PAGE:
Wednesday, May 18, 2005

A bee in my bonnet 

When my friend Sandra was visiting, I was horrified one day to discover an enormous stinging insect had taken up residence in my shower. Seriously, this sucker was a good 2 inches long. You could see the muscles rippling in its legs. So naturally, I hollered for Sandra, who gallantly raced up the stairs and sent my unwelcome invader to that big beehive in the sky. (Reason #382 why I suck at being a single parent: I don't kill bugs.)

A couple weeks later, I was once again horrified in that very same bathroom to discover yet another buzzing, stinging critter hanging out like he owned the joint. One bee in your bathroom--that's bad luck. Two means that maybe you have a nest in your attic and they are coming in through some unknown hole, and THAT, my friend, is a distinctly oogy feeling!

I called Phil and Amy, who immediately came to my rescue. Phil trapped this new bug in a plastic container so that the pest control guys I was going to call could get a good look at the enemy. Here is Phil with his trophy bug:

Unfortunately, nobody could come until the next day, so Mike released Mr. Bee into the wilderness. This gave me a little time to do some googling, and here is what I found out:

My 2 unwelcome guests were European hornets. (Go ahead, click that link! I dare you!!) And European hornets are--it turns out--protected under German law, so killing them is not an option (except for Sandra, who is now an international fugitive). But that's OK, because they are really gentle, misunderstood creatures who exist solely to help keep other insect populations under control. Whatever. I just don't want the damn things in my house!!!

When the wildlife agent came over the next day, he decided that they are not in my attic after all, but he does see the beginnings of a nest in the tree next to my kids' trampoline. But don't worry, because if the nest gets big and is dripping with these hornets later in the summer, he will gladly come back and put a rope (yes, a rope!) up around the tree. He better be prepared to lay down an invisible fence and equip each hornet with its own tiny little shock-collar though, because I just don't think bugs respect rope boundaries.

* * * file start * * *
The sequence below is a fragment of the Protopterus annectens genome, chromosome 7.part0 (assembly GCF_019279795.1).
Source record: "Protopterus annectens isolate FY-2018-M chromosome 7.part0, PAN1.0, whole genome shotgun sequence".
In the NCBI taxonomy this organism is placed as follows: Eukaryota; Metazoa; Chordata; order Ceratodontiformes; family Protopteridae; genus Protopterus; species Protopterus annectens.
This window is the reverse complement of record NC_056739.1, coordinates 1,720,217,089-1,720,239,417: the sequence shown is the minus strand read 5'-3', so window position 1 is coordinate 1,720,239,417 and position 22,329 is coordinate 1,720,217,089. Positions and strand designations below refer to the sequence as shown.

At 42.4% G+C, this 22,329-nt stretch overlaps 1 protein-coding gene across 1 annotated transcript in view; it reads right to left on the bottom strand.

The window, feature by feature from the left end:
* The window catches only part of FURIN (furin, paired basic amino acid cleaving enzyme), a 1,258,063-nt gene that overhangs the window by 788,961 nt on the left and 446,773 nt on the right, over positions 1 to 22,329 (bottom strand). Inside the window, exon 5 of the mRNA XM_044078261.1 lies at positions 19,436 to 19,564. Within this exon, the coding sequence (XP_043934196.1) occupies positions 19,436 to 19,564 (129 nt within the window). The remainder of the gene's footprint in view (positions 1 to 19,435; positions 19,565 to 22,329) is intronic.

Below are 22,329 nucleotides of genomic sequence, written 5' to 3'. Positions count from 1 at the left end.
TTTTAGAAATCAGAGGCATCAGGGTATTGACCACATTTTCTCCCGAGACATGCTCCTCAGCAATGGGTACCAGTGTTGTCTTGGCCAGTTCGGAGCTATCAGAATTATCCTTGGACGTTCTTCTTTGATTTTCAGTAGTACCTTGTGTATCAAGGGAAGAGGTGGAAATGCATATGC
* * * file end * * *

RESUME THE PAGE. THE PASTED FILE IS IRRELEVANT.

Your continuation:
Apparently, the invasion of the bathroom bees is much wider spread than I could ever imagine. Phil and Amy's daughter Rebecca recently started her own blog. Check out what Rebecca found in HER bathroom earlier this evening:

Call me crazy, but I think that one looks a little bit like John Belushi.

Still my bee is cooler (it can't hurt you)

Cheeseburger, cheeseberger, cheeseburger...coke, ckoe,ckoe, no cke pepsi or somthing like that...
endangered enshmangered. Seems to me that the nest just died under mysterious circumstances in the middle of the night ("Mike? You know anything about that can of hornet spray out in the yard with no fingerprints on it?" "No mom!" "Me neither!")

Maybe the Hornets can be fed to the red cockated woodpeckers.
I get that they are misunderstood---but do they still sting?
Oh, yes, they sting! Misunderstood AND stinging--what a terrific combination.
Then I say "Die suckers!"
Do they sting? Go to that stinger page on the European Hornet website. You bet they sting, big daddy didn't have to be magnified to see if he stung!! I'm sure the first one was the biggest - you're right Bonnie, at least two inches. I still get chills, but that's what a few more years of being a single parent will do for you -- two options - execute it or live with it! Just one more "adventure" in the great European trip!!!
Post a Comment

This page is powered by Blogger. Isn't yours?